Anticlaudianus is about the nature of reason, so the work is technically a treatise on epistemology, or the study of knowledge and belief. Some of the basic fundamental assumptions we hold about the universe today was not obvious almost a thousand years ago (Alan of Lille lived in the mid 1100's). Consider also that the institution of the university was recent during his time, and his studies in Paris were absolutely formative in his approach to philosophy. Essentially, Alan believed that every belief necessitated an explanation, and since some concepts are not communicable, they must fall outside the bounds of reason.
Here is the central axiom of Anticlaudianus, paraphrased: Ethical, honest reasoning can discover most of the knowable aspects of the universe. This commitment to logic and observation are the fundamental aspects of the scientists from a few hundred years in Alan's future. For instance, Bacon would likely believe the same way that Alan believed about epistemology. They both believed that we could trust our senses and our instincts, and that the primary way we should focus our reasoning is the realm of concrete fact.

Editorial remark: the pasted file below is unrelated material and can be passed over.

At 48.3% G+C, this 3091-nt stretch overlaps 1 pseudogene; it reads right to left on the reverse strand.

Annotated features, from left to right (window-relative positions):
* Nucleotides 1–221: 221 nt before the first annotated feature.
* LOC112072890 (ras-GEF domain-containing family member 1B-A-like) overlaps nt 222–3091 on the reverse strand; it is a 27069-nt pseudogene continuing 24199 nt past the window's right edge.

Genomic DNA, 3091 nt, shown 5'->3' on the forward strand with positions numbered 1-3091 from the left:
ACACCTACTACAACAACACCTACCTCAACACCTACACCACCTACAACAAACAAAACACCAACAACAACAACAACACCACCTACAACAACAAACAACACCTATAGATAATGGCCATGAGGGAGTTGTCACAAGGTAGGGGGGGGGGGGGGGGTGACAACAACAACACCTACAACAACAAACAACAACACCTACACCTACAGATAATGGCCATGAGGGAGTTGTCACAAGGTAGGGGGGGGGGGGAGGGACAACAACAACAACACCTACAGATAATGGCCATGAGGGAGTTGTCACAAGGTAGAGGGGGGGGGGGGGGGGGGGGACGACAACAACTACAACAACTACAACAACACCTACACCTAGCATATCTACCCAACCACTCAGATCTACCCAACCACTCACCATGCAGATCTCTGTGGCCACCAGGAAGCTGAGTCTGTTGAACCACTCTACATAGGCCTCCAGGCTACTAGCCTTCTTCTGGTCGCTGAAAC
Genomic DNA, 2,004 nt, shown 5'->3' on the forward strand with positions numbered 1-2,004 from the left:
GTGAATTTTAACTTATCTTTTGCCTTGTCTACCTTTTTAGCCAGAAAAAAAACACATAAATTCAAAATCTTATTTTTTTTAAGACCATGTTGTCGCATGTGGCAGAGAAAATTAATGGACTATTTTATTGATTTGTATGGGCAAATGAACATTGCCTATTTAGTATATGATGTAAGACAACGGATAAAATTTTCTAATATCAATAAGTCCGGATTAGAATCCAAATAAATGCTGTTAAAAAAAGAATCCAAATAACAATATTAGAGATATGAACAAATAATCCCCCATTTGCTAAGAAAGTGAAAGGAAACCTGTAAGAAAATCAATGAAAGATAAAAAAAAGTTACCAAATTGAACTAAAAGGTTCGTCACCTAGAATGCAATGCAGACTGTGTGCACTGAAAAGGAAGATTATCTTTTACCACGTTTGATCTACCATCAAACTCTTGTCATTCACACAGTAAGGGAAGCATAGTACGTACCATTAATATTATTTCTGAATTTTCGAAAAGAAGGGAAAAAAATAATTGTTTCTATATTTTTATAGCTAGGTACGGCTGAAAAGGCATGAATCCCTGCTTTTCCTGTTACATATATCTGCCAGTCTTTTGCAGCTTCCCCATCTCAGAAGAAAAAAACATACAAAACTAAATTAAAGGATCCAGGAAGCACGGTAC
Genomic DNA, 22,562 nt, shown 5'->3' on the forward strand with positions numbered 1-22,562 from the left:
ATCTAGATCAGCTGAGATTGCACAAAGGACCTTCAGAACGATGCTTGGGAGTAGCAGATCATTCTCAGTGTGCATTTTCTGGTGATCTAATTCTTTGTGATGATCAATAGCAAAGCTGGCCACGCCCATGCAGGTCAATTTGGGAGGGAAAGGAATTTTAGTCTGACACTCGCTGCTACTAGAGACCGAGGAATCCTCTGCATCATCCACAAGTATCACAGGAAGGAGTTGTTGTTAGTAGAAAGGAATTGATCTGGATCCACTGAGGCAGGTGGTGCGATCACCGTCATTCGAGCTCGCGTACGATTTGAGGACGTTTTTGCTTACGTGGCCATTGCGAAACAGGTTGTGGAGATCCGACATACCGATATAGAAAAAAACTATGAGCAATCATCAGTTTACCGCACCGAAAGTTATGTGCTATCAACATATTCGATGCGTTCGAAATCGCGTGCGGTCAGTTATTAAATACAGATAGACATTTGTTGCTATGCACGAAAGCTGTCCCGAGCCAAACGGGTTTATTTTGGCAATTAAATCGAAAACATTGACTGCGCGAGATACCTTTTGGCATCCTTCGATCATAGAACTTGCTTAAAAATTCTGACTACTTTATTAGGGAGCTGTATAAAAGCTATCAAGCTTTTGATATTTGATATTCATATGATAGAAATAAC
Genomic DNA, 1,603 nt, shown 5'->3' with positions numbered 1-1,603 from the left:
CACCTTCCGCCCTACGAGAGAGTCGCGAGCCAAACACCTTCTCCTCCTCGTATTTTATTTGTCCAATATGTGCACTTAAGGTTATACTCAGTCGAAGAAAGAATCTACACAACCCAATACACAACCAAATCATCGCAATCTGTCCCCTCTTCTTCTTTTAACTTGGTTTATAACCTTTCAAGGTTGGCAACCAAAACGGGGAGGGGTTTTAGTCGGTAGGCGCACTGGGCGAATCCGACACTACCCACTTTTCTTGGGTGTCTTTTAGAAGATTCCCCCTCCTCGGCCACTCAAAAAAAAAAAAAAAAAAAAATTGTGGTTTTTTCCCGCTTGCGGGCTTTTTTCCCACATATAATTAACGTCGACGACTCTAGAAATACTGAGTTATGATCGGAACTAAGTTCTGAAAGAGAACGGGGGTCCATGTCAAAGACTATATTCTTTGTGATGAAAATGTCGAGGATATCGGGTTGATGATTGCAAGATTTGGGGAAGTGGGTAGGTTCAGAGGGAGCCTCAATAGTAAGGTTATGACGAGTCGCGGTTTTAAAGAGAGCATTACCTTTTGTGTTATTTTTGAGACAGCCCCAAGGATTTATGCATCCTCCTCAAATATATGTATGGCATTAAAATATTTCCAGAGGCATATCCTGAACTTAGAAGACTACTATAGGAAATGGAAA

This work is the beginning of a long, tedious discussion, and there have been many, many thinkers who have debated the nature of reason and faith, back through Plato and up to the present day. Needless to say, these ideas may seem obvious to a modern person, but philosophically, the ideas are hard to sort out, and actually, the longer we study, the more complex it gets, so there is still much work to be done answering Alan's arguments.